Seasons of professional development: Plenty Valley Christian College
ISV Member School Spotlight
3 min read
When Plenty Valley Christian College staff set out to re-imagine their professional learning cycle, they had one clear goal: to create a sustainable framework to develop inquiry mindsets and a culture that genuinely values thinking.
A complex confluence of catalysts
This project was developed in response to a suite of discomforting catalysts:
- ‘Flash in the pan’ professional development (PD) that provides a shot of inspiration, but no long-term implementation related to school-wide objectives.
- PD opportunities that fail to adopt the best practice learning strategies, which we use in our own classrooms.
- Appraisal processes that emphasise ticking boxes and documentation, rather than improved practice.
- Appraisal processes that emphasise individual performance, rather than collective efficacy and organisational flourishing.
- A cultural crescendo of political polarisation in many countries, resulting in a moral imperative to build improve student curiosity and empathy.
- A desire to improve VCE results and increase enrolments.
Strategy for cultural change
These catalysts provided impetus for our Secondary Learning and Teaching Team to engage with the Southern Cross program, offered by Independent Schools Victoria, to re-imagine our Professional Learning Cycle.
This initiative was in concert with adopting a secondary-wide pedagogical framework, leaning on the research of Ron Ritchhart’s ‘Creating Cultures of Thinking’.
It was clear that we needed to address the culture within the college. We needed to develop a model that acculturated our teaching staff into the kinds of mindsets we wanted to see widespread in our learning community, with the understanding that teachers would then lead their classrooms with these mindsets.
Mindful of Peter Drucker’s proverb that ‘culture eats strategy for breakfast’, we aimed at a process that resulted in a cultural shift.
A good goal
The first step was to create a goal statement that would give the team clear parameters for the project. This enabled us to create a process of introducing the ‘change of direction’ to staff with a clear articulation of the vision and their role in the process. A significant amount of thought was invested into articulating exactly what we meant, resulting in the following:
- Goal: Create a clear and sustainable system for adopting inquiry mindsets.
The right ingredients
The parameters for the project sought to harness three key principles, which were aligned with our vision for Learning and Teaching and College values:
- Teacher agency
- Meaningful collaboration to develop collective efficacy
- Leveraging the virtues of inquiry-learning in developing professional expertise.
In sync with the planet through seasonal motifs
A revelatory moment came when our Head of Science suggested matching the inquiry process with the seasons. We immediately fell in love with the idea that we could be in closer harmony with God’s design for the natural world.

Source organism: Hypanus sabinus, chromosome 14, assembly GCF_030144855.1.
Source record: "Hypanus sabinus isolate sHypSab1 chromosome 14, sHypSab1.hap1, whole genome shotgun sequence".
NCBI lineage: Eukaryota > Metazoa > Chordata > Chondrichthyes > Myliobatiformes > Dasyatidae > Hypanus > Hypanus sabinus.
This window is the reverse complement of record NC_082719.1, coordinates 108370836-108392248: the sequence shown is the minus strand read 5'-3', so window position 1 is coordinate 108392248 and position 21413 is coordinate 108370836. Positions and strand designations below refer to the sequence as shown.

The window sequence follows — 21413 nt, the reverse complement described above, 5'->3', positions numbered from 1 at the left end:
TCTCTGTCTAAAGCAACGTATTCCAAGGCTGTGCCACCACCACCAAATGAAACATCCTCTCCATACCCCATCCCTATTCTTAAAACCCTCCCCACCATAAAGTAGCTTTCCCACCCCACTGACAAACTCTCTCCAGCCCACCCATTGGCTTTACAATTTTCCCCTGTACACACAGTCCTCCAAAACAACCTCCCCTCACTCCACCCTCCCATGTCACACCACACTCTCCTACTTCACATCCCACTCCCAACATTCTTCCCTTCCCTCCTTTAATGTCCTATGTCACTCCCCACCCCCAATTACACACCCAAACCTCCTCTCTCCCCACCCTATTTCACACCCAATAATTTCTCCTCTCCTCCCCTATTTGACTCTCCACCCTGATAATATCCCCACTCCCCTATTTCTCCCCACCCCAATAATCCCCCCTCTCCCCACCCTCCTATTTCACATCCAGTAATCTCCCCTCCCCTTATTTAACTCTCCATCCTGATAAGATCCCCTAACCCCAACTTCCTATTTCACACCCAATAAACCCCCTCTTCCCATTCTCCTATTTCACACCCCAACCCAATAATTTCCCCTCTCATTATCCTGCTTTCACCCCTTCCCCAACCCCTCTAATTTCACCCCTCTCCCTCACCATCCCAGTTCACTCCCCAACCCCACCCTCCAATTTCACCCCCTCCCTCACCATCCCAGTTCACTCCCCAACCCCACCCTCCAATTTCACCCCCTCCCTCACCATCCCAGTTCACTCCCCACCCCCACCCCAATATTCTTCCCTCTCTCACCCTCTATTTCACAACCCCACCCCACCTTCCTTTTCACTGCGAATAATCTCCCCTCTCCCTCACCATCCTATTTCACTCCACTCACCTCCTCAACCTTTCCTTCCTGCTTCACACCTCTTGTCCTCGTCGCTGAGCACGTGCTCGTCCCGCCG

Secondary schools are a fascinating mix of wildly disparate disciplines: mathematics, language, art, and science specialists develop expertise in epistemologies that lead to varied ways of interpreting the world and working as a community.
Few other professional organisations work in such a phenomenological blend; we should be quite amazed that schools generally operate so well!
Perhaps the highlight of the Southern Cross Program was having the time and space to witness the strengths of those who think differently to us. Our team had a dramatic organisational powerhouse, a vocational-relational humanitarian, a sustainability-driven community builder, a diversely-skilled green-wedge artist and a philosophical provocateur-empath.
The team who developed the project launched it together (sans our seasonal designer) at the start of Term 4 in 2022, and we’re off to a great start.
Teachers have organised themselves in groups related to Ritchhart’s cultural forces and developed a plan to deepen their understanding of the research behind this force.
We look forward to seeing the fruit of this for years to come, as we invest in each other’s professional practice, share our failures and joys, and pursue a culture that genuinely values thinking.
School transformation programs at ISV
PVCC’s Seasons of Professional Development framework was guided with support from Southern Cross Program at Independent Schools Victoria.
Want to know how ISV can support your school’s next innovation or change initiative? View our School Transformation flagship programs.
Andrew Leslie is a Teacher at Plenty Valley Christian College. Dan Symons is Assistant Principal at Plenty Valley Christian College.
We regularly spotlight innovative teaching and learning projects being undertaken at ISV Member Schools. Have you got a project you’d like to feature? Get in touch.